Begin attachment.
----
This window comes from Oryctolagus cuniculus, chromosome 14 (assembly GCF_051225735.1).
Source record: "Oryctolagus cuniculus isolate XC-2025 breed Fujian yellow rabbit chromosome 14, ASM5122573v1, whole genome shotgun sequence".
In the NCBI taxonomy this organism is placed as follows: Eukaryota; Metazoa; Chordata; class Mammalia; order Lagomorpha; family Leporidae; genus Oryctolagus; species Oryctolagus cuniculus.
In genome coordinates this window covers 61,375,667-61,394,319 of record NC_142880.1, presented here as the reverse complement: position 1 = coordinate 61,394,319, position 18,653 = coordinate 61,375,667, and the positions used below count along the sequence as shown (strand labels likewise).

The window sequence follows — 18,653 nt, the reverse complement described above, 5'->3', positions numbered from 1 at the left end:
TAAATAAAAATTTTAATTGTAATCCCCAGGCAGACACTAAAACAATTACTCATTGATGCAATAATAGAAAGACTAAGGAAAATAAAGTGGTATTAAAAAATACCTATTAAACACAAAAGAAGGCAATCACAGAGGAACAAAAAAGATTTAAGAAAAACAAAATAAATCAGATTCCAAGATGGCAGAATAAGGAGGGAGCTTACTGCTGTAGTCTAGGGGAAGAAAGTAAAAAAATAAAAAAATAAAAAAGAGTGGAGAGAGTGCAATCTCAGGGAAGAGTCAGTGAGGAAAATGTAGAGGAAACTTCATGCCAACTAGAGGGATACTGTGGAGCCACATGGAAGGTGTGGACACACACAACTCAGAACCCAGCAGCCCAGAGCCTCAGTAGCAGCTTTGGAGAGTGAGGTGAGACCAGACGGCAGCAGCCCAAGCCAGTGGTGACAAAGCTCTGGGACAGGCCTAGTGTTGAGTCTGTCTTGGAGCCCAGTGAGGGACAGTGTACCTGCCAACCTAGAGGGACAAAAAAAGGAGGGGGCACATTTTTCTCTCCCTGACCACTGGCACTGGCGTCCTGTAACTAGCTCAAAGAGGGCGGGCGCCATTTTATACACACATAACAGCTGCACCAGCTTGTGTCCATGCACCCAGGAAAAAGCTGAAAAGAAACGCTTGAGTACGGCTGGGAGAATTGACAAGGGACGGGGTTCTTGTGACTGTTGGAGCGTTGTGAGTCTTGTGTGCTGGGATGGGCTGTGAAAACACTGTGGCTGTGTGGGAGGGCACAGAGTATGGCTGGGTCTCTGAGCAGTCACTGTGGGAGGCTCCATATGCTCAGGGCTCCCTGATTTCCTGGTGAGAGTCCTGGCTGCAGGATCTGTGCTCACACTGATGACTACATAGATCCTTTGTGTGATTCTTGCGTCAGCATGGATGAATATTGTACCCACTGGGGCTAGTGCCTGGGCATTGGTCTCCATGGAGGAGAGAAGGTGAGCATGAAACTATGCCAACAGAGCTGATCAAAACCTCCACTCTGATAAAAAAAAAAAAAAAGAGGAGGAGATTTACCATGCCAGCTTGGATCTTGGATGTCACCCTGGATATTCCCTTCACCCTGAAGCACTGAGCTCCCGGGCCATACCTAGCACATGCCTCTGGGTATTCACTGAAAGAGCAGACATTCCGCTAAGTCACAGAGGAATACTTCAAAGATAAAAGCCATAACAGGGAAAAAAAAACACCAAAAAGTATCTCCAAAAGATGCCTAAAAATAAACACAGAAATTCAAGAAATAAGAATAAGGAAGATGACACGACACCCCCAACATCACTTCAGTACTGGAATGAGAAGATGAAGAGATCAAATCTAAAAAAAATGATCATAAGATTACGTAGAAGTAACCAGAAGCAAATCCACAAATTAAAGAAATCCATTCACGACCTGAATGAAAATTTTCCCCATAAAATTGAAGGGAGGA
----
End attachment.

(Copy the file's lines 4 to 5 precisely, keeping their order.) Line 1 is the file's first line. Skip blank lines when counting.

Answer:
In genome coordinates this window covers 61,375,667-61,394,319 of record NC_142880.1, presented here as the reverse complement: position 1 = coordinate 61,394,319, position 18,653 = coordinate 61,375,667, and the positions used below count along the sequence as shown (strand labels likewise).

The window sequence follows — 18,653 nt, the reverse complement described above, 5'->3', positions numbered from 1 at the left end: